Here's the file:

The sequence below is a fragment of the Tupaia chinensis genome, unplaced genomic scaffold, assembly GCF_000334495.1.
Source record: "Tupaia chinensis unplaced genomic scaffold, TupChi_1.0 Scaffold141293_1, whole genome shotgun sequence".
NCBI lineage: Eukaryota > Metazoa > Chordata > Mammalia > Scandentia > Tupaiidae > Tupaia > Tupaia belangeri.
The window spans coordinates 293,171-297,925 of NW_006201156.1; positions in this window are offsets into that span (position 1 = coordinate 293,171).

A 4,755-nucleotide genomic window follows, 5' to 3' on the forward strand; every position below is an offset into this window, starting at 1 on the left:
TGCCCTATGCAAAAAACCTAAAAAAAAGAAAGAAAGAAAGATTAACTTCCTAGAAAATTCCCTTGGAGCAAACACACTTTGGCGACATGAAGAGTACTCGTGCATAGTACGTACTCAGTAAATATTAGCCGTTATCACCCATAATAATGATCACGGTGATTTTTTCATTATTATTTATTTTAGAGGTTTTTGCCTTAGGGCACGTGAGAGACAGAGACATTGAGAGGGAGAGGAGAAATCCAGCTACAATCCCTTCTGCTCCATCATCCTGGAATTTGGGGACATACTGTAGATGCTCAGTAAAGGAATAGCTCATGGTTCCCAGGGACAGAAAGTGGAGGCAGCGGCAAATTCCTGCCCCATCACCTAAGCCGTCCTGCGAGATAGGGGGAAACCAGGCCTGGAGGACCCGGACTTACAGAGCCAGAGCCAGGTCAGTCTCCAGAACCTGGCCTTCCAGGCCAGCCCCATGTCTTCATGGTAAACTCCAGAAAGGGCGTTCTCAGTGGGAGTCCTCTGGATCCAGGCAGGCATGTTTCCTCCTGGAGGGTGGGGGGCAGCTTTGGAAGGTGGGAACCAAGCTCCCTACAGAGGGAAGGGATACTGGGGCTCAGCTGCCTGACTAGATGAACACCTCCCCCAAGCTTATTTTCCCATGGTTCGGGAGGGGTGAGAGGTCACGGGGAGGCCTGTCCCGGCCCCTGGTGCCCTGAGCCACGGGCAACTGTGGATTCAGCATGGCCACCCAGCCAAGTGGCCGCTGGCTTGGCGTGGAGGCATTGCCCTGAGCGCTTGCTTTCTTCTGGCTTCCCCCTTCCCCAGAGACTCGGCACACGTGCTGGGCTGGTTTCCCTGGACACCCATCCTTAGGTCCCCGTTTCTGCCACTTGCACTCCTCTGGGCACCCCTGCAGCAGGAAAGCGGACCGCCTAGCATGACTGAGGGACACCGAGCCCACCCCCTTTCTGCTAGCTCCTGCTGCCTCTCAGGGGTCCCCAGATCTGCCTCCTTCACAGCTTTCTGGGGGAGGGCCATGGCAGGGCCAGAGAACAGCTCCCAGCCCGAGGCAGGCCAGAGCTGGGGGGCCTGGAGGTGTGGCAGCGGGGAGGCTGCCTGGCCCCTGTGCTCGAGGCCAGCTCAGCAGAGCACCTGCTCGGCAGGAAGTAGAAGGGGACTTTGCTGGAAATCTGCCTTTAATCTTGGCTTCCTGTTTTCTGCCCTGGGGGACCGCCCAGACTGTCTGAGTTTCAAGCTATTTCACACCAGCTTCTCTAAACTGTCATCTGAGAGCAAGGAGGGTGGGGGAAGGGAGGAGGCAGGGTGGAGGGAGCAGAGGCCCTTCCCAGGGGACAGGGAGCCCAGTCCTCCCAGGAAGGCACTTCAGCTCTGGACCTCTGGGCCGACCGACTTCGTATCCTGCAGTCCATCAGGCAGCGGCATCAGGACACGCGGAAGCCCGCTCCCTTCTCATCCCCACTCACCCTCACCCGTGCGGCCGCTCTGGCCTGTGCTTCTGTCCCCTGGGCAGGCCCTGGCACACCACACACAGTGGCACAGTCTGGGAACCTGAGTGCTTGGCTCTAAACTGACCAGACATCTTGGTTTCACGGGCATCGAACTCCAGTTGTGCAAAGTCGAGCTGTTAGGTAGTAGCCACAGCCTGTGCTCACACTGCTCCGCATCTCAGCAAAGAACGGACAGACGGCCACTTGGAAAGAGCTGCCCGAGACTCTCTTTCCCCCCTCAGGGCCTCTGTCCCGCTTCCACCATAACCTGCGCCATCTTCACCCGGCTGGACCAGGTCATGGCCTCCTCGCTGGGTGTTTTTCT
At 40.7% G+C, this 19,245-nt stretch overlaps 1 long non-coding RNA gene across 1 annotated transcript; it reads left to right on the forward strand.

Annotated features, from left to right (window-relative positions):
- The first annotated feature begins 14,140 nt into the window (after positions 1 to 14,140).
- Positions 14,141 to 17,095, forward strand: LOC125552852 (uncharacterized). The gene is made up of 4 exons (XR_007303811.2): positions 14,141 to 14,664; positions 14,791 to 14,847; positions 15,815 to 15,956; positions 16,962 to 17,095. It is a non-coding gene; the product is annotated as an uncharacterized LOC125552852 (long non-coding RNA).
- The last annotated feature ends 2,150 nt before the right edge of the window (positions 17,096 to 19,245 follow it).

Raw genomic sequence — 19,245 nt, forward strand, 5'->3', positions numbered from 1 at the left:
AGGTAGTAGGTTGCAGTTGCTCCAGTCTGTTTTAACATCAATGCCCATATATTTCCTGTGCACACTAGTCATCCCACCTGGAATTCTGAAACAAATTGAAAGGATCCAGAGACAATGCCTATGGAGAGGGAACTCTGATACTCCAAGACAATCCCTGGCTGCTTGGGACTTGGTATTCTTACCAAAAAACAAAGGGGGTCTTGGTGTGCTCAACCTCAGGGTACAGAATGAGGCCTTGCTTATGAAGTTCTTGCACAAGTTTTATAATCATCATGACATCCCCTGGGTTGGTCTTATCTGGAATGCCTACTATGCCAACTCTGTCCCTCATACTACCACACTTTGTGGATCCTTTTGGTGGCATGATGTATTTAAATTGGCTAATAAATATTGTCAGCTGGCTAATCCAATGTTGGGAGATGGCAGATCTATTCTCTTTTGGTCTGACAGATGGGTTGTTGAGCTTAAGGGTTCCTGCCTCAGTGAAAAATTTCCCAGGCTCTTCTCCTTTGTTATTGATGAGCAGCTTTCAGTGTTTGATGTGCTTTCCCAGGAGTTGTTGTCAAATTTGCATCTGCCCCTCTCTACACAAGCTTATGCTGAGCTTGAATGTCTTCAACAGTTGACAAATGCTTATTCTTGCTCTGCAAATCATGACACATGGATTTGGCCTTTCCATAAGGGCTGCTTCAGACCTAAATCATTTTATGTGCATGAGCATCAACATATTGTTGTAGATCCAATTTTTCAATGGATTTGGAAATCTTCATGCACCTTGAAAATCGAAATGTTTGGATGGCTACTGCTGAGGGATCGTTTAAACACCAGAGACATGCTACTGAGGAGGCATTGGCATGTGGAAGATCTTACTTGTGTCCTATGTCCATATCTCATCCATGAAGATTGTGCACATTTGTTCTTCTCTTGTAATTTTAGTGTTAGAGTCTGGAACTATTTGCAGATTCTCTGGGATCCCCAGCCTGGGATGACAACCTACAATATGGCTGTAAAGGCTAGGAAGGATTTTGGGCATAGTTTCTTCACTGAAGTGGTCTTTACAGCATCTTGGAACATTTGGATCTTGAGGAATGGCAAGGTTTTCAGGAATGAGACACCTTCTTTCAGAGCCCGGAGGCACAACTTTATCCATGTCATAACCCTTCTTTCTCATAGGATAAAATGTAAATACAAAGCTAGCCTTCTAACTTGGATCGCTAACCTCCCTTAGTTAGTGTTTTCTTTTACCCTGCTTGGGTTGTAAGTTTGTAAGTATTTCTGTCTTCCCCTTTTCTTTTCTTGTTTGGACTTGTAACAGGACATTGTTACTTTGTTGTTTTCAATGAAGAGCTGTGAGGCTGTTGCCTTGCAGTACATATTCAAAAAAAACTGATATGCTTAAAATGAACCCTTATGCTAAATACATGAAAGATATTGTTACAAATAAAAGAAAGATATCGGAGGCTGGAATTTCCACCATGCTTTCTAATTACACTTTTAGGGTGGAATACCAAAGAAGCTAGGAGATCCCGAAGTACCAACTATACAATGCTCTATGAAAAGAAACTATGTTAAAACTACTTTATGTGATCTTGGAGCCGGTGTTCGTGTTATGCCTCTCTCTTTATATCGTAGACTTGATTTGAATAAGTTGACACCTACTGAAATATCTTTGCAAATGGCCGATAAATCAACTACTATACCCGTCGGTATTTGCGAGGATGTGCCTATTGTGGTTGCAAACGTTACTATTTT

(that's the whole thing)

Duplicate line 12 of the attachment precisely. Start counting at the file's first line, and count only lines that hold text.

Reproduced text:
Raw genomic sequence — 19,245 nt, forward strand, 5'->3', positions numbered from 1 at the left: